Thursday, 28 June 2012

Today I went to an ordination at an Anglican Church

Today I went to an ordination at an Anglican Church. Or rather it was Anglican until recently when the parish was received into the Personal Ordinariate of the Chair of St. Peter - in other words joined the Roman Church..

Also, last Friday we Catholics celebrated the feast of the English martyrs Sts. John Fisher and Thomas More. 

I was born and raised Catholic in Lancashire, England, but though I lived in the historical stronghold of English Catholicism I always felt like a stranger in a strange land, though my ancestors had lived in the area since at least the 11th century.

There was a history of "bad blood" between the Anglicans and protestants of the area and the Catholics. Despite being  English, as Catholics we were considered semi-foreign, with an allegiance to the Pope in Rome.

The pity of this is that Catholic Martyrs like St. John Fisher and St. Thomas More epitomise English virtues: unbending courage, integrity, calm common sense, stiff upper lip. But they were executed for exercising these virtues: They chose not to bend to the will of a King who was intent on his own earthly glory and the glory of his House.

Brought up in England however we sang many of the same hymns as our Anglican brethren and were infused with Anglican sensibilities/manners. My all-boys grammar school, despite the fact so many working class kids attended,  was run very much like an English public school with gowned teachers, daily assembly and liberal use of corporal punishment. The upside was that in the sixth form we became prefects and so we had our own common room, could smoke there, and were expected to discipline the younger kids.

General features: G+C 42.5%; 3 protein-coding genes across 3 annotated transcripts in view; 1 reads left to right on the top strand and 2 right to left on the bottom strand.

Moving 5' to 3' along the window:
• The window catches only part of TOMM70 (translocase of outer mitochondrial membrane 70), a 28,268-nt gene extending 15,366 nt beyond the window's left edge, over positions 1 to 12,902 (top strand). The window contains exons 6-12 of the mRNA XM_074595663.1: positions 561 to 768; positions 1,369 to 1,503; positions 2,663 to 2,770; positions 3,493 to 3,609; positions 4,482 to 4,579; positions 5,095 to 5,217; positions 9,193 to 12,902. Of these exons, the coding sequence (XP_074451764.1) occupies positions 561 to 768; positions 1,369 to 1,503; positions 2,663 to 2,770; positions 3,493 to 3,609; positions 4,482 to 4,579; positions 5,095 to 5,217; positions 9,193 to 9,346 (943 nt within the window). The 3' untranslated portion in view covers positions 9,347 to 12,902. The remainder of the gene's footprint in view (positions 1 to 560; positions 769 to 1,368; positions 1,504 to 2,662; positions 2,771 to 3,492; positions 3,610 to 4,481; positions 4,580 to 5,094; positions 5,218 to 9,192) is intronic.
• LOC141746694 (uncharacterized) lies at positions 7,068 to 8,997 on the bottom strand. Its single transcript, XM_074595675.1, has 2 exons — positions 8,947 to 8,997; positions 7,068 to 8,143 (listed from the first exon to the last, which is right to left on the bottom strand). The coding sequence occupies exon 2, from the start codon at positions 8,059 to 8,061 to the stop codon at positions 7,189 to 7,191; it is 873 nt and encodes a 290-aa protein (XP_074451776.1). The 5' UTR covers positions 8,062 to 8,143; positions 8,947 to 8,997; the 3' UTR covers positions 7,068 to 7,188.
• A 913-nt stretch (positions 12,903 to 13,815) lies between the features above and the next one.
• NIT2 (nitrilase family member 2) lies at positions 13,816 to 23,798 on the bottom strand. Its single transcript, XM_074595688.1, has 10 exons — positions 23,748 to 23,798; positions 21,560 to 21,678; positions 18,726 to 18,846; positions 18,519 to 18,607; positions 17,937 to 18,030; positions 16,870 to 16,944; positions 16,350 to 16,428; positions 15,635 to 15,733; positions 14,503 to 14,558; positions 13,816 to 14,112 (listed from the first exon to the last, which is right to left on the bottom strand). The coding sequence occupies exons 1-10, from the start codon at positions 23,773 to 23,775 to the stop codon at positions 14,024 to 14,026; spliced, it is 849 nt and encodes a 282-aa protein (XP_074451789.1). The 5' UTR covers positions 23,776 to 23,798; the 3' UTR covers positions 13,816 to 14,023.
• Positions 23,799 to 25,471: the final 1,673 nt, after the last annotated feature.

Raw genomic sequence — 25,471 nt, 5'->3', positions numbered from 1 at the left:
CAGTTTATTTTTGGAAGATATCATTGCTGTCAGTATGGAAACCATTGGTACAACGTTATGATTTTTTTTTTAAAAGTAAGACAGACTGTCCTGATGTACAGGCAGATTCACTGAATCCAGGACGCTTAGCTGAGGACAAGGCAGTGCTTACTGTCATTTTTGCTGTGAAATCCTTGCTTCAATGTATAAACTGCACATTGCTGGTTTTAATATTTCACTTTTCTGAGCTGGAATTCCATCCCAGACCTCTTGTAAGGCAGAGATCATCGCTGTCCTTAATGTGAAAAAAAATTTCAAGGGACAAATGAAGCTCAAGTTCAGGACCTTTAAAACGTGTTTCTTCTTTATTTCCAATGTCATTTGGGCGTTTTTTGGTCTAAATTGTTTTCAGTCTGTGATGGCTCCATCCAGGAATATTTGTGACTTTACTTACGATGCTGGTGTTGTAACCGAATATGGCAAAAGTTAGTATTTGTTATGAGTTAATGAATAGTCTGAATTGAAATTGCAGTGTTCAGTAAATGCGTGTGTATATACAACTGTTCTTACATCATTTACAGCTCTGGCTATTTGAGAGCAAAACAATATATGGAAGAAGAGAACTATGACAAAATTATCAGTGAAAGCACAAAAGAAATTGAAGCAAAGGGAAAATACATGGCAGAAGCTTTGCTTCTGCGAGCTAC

However the harder we Catholics tried to fit in the more obvious it was that it was our allegiance to the Church of Rome that made us strange and strangers.

Today much of that strangeness passed during the ordination liturgy. It felt like two halves of my past were healed and brought together. To participate in a very English liturgy, and to witness the ordination into the diaconate of two fine men, while a very fine Canadian Catholic Bishop presided was a moment of integration for me.   This moment "told my story:" my desire to honour my English roots, my own desire for service to the Church, and my adoption of Canada as my home.  

As the Anglican Church increasingly becomes a stranger to many of its own constituency  perhaps the Roman Catholic Church can become home once again to English Catholics.

As we sang in the recessional hymn today let's pray for "One Church, one Faith, one Lord."

St. Thomas More and St. John Fisher pray for us.
St. George and the English Martyrs pray for us.


  1. Hey, about a month ago I attended the ordination of former ECUSA priest Jon Chalmers into the Catholic Church. He has an Anglican Use parish, St. Anslem's, starting up at my parish.

  2. Sorry I didn't reply sooner!

    I thought the ordination was very moving. congrats on your new parish.